While 15% of plans offer employer stock, those tend to be the larger firms with a bigger employee base. As a result, 52% of the participants in the database studied have access to employer stock and about one-third, or 32%, hold an employer’s stock in their 401(k) plan.
Prior research by Mitchell and Utkus has indicated that employees tend to be more likely to buy and sell their own company’s stock because they feel they have “inside information” about the firm’s prospects. And, Utkus adds, employees continue to invest heavily in company stock, despite the danger of becoming too dependent on their employer as a source of income and a retirement savings vehicle. Even after learning how employees at Enron Corp. were financially wiped out after the company collapsed, many investors still hold too much company stock, says Utkus.
The study did reveal new information about the demographic make-up of those who trade 401(k) investments frequently. Active traders who made more than six transactions in the two-year period accounted for just 2% of the participants. These participants are overwhelmingly male, white, older, have more assets, and have worked a longer time on their jobs than their counterparts, says Utkus. The lesson in these data, he notes, is that plan sponsors with a high number of employees who fit the active-trader profile may want to take that into account when designing plans or developing employee-education materials.
Mitchell says the results of this study line up with other research that shows women are less likely to actively manage their investments. “That can often be a sensible strategy,” says Mitchell. “Whether it’s attributable to women being more risk averse, or having greater understanding of trading costs, remains to be investigated.”
Not Big on Borrowing
The average plan reviewed in the study has 776 active participant accounts with assets of $38.4 million; while it offers over 17 investment choices, plan participants use only 3.5 of the available options. Almost all participants have access to equity index funds (99%) and international funds (98%), but only half of the workers (53%) actually invested in equity funds and only one-fifth (20%) chose international options.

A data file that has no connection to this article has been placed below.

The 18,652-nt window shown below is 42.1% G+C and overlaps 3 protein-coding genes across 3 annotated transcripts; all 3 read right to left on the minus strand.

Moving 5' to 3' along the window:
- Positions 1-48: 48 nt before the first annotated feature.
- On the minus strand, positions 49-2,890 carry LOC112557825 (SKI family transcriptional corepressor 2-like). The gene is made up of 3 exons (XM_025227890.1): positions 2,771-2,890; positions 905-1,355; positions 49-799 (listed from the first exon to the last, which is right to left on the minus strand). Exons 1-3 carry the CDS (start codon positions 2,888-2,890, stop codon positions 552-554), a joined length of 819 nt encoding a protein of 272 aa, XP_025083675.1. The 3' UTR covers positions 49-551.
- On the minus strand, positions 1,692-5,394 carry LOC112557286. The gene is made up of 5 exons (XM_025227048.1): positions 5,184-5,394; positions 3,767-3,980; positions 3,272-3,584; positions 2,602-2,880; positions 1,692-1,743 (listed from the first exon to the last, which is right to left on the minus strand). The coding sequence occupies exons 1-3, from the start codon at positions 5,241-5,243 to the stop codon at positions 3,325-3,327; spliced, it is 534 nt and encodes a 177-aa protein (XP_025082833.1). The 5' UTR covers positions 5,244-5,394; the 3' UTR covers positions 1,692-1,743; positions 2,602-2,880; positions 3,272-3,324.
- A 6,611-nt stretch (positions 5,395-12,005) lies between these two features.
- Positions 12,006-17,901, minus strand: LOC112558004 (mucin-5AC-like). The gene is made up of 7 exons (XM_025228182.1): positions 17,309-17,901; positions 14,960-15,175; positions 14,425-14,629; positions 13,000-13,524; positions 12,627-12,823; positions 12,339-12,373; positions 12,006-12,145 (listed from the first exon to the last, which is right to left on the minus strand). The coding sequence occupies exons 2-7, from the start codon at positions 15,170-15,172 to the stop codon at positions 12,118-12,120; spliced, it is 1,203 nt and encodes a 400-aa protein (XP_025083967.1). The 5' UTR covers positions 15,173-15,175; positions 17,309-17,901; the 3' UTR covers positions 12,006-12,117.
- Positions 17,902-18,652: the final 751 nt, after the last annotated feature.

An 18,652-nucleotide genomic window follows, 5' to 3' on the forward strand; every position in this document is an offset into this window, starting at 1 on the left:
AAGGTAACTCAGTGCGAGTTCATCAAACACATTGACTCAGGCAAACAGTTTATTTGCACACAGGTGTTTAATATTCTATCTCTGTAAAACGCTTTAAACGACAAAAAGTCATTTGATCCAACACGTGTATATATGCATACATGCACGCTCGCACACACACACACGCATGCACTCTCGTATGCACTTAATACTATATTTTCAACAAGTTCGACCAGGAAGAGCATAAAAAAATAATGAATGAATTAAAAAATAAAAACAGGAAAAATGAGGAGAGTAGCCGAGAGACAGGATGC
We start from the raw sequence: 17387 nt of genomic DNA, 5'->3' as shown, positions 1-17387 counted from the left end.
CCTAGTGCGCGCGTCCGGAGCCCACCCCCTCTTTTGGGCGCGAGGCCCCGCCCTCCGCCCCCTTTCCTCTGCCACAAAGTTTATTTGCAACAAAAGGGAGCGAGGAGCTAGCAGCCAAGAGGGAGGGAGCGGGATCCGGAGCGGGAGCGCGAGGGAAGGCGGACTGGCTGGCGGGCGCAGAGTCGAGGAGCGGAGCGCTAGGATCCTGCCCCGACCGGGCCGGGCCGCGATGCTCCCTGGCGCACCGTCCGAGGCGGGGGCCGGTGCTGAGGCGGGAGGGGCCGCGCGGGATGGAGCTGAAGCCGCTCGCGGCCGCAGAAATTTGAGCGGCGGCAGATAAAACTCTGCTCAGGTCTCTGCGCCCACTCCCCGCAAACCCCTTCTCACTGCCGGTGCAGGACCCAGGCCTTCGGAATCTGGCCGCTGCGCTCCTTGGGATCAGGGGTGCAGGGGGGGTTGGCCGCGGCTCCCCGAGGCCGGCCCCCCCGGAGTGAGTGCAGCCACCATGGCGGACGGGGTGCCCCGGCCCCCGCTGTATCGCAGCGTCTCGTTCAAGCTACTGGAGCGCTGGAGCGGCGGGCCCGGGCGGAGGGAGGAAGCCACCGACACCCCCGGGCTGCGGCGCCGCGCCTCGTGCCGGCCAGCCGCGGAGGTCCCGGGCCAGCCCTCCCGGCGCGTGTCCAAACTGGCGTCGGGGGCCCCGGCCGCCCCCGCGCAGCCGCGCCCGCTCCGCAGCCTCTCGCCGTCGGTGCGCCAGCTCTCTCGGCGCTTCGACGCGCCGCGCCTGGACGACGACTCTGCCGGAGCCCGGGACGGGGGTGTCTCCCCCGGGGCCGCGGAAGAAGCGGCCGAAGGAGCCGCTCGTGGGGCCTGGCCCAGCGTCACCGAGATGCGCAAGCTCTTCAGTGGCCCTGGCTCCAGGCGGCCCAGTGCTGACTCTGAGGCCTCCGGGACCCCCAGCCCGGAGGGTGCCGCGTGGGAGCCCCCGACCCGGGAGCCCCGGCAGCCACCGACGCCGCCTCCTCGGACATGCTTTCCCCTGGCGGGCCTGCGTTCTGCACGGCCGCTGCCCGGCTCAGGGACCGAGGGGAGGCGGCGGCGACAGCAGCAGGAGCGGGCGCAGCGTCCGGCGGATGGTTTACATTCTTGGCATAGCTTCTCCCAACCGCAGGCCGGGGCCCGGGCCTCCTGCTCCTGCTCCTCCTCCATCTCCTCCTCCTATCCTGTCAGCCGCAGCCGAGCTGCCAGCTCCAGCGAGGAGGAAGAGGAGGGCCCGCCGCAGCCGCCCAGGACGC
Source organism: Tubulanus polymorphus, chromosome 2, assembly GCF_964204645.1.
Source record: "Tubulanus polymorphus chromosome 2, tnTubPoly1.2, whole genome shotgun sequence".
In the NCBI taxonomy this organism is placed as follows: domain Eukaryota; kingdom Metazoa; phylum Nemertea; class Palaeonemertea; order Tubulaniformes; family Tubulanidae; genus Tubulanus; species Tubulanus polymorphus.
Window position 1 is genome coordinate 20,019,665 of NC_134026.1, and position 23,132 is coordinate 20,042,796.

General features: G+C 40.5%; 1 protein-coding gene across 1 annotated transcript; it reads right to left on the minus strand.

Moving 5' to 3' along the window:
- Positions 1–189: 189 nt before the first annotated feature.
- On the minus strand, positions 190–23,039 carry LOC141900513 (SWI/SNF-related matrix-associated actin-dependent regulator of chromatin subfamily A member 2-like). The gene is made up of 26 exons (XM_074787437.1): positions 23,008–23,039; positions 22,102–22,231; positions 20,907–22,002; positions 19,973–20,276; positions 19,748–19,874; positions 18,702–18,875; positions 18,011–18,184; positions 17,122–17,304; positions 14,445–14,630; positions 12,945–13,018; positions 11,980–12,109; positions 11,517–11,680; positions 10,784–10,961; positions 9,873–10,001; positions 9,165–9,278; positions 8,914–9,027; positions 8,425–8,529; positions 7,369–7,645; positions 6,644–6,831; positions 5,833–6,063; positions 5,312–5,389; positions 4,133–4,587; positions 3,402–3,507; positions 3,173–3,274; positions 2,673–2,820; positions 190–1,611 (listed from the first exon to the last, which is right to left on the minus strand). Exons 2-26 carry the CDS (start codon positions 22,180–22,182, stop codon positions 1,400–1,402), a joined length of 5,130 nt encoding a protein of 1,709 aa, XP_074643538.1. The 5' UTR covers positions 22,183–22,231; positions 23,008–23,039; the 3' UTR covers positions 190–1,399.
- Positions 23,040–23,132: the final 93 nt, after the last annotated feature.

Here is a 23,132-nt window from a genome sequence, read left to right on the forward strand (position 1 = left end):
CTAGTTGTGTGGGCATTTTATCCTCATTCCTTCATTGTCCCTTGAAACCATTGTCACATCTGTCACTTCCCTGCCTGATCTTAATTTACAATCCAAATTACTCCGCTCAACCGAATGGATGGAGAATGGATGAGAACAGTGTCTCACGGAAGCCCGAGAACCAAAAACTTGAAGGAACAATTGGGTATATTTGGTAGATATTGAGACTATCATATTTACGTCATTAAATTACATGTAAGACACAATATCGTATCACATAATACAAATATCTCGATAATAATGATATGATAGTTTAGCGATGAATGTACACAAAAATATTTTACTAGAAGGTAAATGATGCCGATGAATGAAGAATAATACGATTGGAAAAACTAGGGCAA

The research also indicates that offering more funds does not increase the level of active trading, whereas including a brokerage option does. “Offering a brokerage option within the 401(k) plan has a large impact on trading activity and turnover rates, though the impact in practical terms is still small since only 3% of participants are currently offered such an option,” the report states. “We measure trading only in the non-brokerage component of the 401(k) account. Part of this higher trading may be due to greater movement among the regular fund options in the account; another part is likely due to the movement of money from these regular fund options to the brokerage feature.”
One additional finding that suggests either inertia or caution is that, while 85% of participants have access to a 401(k) loan feature, only 11% have a loan outstanding.
The researchers also examined patterns of Internet use in participant management of their 401(k) plans. Of those plan participants studied, one-third (37%) had registered to access their accounts on the Internet as of January 2003. People with web access traded more frequently. They were three times more likely to trade at all, and nine times more likely to be active traders. “What we could not tell is if the people who go to the web are traders, or whether the web itself creates traders,” Utkus says.
Mitchell and Utkus plan to continue working with the Vanguard data to gain additional insights into the behavior of 401(k) participants. For now, there are already some implications for fund managers and others involved in retirement security. “One interpretation is that the portfolio inertia identified here suggests that participants may require additional help managing their portfolios,” the paper states.
Utkus notes there are tools emerging to help investors manage their 401(k) holdings better. One option is lifecycle funds, which are structured to reallocate assets as the participant comes closer to retirement. Some plans also offer automatic rebalancing services, which reallocate assets to maintain a balance determined by the participant. A third option is to create managed accounts, which reallocate for a fee.
“Automatic rebalancing services, lifecycle funds, and managed accounts can be useful in ensuring that sensible portfolio management takes place on a disciplined schedule — whether in 401(k) plans, public sector defined-contribution pensions, or even in a reformed Social Security system with private accounts,” the authors write. Increased use of any of those tools would raise aggregate turnover rates, they add, given that the current rate for most participants is zero.
Mitchell also suggests that plan sponsors might want to consider the cost of active traders on pension plans as a whole and enact remedial policies targeted to traders. “While only a few 401(k) plan participants actively trade their accounts, such behavior can raise transaction costs for all participants, and their activities may be disruptive to portfolio managers.”